CALL FOR PAPERS
GEOECONOMICS AS FOREIGN POLICY STRATEGY: COMPARING REGIONAL POWERS
Time: September 5, 2014
Place: The Finnish Institute of International Affairs, Helsinki, Finland
Convenors: Dr Mikael Wigell, Senior Research Fellow, Finnish Institute of International Affairs
Dr Mikael Mattlin, Lecturer and Adjunct Professor, University of Turku
Keynote: Prof. Andrew Hurrell, Montague Burton Professor of International Relations,
University of Oxford
Abstract submission deadline: April 4, 2014
Geoeconomic power and its use are a crucial, albeit understudied, aspect of today’s international relations. Traditionally, power has been thought of in geopolitical rather than geoeconomic terms. Looking at the balance of power from such a traditional geopolitical perspective, the world looks doggedly unipolar, with the US as the undisputed hegemon on the basis of its military power. However, applying geoeconomic lenses, the balance of power looks different. The US appears to be in decline and the balance of power decidedly multipolar. From a realist geopolitical perspective, we would expect rising powers, such as China, Brazil and India to start balancing militarily against the US. Yet, despite China’s military modernization, there is still little evidence to point towards classical military balance-of-power behaviour among the emerging powers. If anything, an older power, namely Russia, seems to be more prone towards such balancing.
For the emerging powers, we are more likely to observe efforts towards, what recent discussions have called “soft balancing”, i.e. through economic methods, something a geoeconomic perspective is better able to detect. Generally, the imperatives of economic development are starkly evident in the foreign policies of the BRIC countries. A crucial question thus concerns to what extent the relative decline of military concerns and rise of economic security concerns in relations between Great Powers is redefining the classical balance-of-power concept, and whether geoeconomics has risen to rival geopolitics as a strategic desideratum in the foreign policies of regional powers as well as the means by which they go about asserting their national interests.
Recent developments seem to denote a newfound economy-oriented notion of foreign policy Realism that understands the global political economy in terms of a zero-sum competition in which one side’s gain is another’s relative loss. Some observers even speak of a new geoeconomic game, where economic power is leveraged aggressively to extract concessions and pressure neighboring countries. Tensions over resource access (energy, food, and water) also appear to be on the rise, fuelled by rapid demand growth from the emerging economies and accelerated environmental degradation. Such intensified resource stress is said to be propelling economic security to the center of the global agenda for the foreseeable future and, thus, for geoeconomic calculations to become paramount in the concerns of regional powers in their policy calculus.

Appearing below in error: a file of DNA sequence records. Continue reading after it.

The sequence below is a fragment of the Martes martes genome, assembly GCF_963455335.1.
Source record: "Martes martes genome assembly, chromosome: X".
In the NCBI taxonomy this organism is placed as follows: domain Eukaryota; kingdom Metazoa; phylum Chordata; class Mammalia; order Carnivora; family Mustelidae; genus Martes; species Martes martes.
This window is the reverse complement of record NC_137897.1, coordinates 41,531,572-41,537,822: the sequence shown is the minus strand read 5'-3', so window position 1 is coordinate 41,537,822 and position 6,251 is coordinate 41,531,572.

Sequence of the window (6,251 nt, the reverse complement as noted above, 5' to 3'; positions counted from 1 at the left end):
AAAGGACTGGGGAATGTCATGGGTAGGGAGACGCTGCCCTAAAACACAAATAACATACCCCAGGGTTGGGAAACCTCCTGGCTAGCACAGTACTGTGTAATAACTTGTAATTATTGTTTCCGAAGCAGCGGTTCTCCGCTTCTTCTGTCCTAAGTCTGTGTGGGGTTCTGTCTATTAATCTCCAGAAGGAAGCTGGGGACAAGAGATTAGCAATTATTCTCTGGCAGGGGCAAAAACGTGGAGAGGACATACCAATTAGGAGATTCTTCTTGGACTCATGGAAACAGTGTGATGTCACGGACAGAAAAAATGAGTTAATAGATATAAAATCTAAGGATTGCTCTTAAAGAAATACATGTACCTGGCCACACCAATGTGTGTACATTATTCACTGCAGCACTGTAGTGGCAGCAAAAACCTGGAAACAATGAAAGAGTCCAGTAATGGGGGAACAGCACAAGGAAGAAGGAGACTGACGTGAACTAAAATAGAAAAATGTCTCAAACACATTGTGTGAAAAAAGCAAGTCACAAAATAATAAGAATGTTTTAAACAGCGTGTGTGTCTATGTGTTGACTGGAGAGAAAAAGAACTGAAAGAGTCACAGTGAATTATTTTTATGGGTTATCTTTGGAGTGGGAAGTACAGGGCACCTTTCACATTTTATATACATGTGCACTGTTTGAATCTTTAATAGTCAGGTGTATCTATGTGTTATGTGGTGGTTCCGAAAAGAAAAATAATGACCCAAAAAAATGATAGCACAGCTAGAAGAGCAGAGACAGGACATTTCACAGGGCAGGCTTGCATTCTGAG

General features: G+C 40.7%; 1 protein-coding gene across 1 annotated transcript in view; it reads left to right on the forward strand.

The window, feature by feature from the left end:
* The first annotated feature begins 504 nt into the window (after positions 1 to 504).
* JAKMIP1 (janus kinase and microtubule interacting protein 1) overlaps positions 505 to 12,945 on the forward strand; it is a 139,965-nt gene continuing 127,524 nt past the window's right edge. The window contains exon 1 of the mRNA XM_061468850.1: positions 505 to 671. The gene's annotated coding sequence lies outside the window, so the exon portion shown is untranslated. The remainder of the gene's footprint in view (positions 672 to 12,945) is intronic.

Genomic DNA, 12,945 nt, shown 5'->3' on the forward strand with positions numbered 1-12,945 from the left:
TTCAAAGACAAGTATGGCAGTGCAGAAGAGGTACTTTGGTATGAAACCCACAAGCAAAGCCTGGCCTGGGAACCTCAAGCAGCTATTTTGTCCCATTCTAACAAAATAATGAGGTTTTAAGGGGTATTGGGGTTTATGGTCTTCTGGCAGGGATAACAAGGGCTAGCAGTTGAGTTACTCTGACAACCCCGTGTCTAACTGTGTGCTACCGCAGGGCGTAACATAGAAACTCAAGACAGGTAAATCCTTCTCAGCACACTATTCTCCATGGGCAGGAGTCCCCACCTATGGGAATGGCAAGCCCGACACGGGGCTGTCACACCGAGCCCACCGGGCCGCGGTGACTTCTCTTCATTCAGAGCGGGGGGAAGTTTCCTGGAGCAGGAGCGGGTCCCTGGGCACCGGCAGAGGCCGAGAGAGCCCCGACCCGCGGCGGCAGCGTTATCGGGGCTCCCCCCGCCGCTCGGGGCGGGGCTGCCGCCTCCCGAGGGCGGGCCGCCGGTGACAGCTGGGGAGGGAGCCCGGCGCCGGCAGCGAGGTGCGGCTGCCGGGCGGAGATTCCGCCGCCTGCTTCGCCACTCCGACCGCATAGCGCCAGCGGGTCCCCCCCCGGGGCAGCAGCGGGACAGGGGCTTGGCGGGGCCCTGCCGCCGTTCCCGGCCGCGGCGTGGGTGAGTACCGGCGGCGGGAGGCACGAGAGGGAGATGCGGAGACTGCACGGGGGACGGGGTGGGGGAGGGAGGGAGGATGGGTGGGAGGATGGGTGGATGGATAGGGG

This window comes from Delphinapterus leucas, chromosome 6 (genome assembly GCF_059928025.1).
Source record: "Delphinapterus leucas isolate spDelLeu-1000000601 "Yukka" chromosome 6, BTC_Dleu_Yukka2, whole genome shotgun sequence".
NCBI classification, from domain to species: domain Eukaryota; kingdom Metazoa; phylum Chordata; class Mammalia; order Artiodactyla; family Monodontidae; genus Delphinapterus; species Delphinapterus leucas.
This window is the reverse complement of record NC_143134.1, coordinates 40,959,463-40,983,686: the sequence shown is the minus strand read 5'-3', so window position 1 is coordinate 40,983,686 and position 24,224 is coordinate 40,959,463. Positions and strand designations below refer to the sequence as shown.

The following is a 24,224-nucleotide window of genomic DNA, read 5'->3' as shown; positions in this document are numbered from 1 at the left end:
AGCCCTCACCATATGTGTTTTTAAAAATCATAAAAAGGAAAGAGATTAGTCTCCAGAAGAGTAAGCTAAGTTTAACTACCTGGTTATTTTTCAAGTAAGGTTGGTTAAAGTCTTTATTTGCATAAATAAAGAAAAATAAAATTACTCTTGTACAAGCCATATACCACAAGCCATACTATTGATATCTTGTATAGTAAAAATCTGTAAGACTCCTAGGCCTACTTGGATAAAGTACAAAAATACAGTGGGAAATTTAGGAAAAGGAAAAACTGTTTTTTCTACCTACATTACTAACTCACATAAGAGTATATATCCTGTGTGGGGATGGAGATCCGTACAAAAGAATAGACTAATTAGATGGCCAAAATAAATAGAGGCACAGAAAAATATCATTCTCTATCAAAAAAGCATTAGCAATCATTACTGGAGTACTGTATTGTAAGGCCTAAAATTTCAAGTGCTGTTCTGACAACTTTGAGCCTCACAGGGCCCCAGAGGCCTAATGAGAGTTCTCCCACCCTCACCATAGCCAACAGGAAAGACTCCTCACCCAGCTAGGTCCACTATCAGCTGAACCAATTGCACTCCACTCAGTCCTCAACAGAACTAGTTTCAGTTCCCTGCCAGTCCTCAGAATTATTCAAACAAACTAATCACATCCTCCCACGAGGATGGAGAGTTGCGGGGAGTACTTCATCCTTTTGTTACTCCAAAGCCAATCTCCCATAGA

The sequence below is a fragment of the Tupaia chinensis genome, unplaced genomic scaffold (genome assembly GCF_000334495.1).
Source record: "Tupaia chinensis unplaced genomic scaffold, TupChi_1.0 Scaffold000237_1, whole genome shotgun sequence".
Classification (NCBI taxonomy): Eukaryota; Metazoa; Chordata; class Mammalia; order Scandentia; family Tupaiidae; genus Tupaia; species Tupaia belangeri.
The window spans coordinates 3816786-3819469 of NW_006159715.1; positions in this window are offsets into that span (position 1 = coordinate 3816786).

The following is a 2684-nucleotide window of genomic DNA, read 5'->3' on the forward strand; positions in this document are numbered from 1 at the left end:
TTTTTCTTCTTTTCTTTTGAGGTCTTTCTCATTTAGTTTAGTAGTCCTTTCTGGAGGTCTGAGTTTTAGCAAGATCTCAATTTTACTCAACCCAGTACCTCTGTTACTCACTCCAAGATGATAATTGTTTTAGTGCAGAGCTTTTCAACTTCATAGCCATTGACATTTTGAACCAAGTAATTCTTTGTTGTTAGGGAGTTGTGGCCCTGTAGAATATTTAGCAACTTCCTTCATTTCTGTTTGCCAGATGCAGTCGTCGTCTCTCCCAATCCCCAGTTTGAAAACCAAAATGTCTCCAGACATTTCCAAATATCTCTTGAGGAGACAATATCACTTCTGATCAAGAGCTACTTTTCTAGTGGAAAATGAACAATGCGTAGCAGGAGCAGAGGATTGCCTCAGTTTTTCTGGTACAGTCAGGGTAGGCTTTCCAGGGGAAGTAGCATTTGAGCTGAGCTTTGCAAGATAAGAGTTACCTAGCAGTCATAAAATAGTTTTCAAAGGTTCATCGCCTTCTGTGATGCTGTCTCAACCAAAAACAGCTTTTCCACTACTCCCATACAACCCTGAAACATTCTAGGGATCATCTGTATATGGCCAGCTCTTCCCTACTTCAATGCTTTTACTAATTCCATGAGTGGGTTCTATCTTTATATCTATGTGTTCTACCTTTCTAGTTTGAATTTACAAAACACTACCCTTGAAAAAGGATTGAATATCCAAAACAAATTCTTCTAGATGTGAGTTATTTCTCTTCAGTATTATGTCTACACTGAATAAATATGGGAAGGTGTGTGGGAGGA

Little systematic comparative analysis has yet been undertaken with regard to the geoeconomic activities of the most prominent emerging powers in world politics. If, indeed, we have entered an age of geoeconomics, developing a better understanding of geoeconomic power and its use by the major actors is needed. This workshop will focus on what role the geoeconomics approach play in the foreign policy strategy of regional powers and whether its role has been elevated over the last decade. Comparing to what extent geoeconomics has emerged to rival geopolitics in the strategic thinking of regional powers and the means they deploy to operate in geoeconomic space, should help clarify whether and how geoeconomics is redefining power and the rules of the contemporary balance of power game.
The workshop will be held 5 September 2014 in Helsinki at the Finnish Institute of International Affairs. Professor Andrew Hurrell, Montague Burton Professor of International Relations and Director for International Studies at the Department of Politics and International Relations of the University of Oxford, has been confirmed as the initial keynote speaker.
An open call is now announced seeking additional papers by international IR scholars focusing on the foreign policy of regional powers (Brazil, China, India, Russia etc.), economic and resource security, the interplay between economy and foreign policy and other geo-economic aspects of international relations. The aim is then to publish the papers from the workshop as peer-reviewed articles in a special issue/section of a forefront journal of IR.
Conference registration for the event is free of charge with travel and accommodation to be funded by the participants themselves. Abstract submission for paper proposals should be sent to firstname.lastname@example.org with the deadline set at April 4, 2014.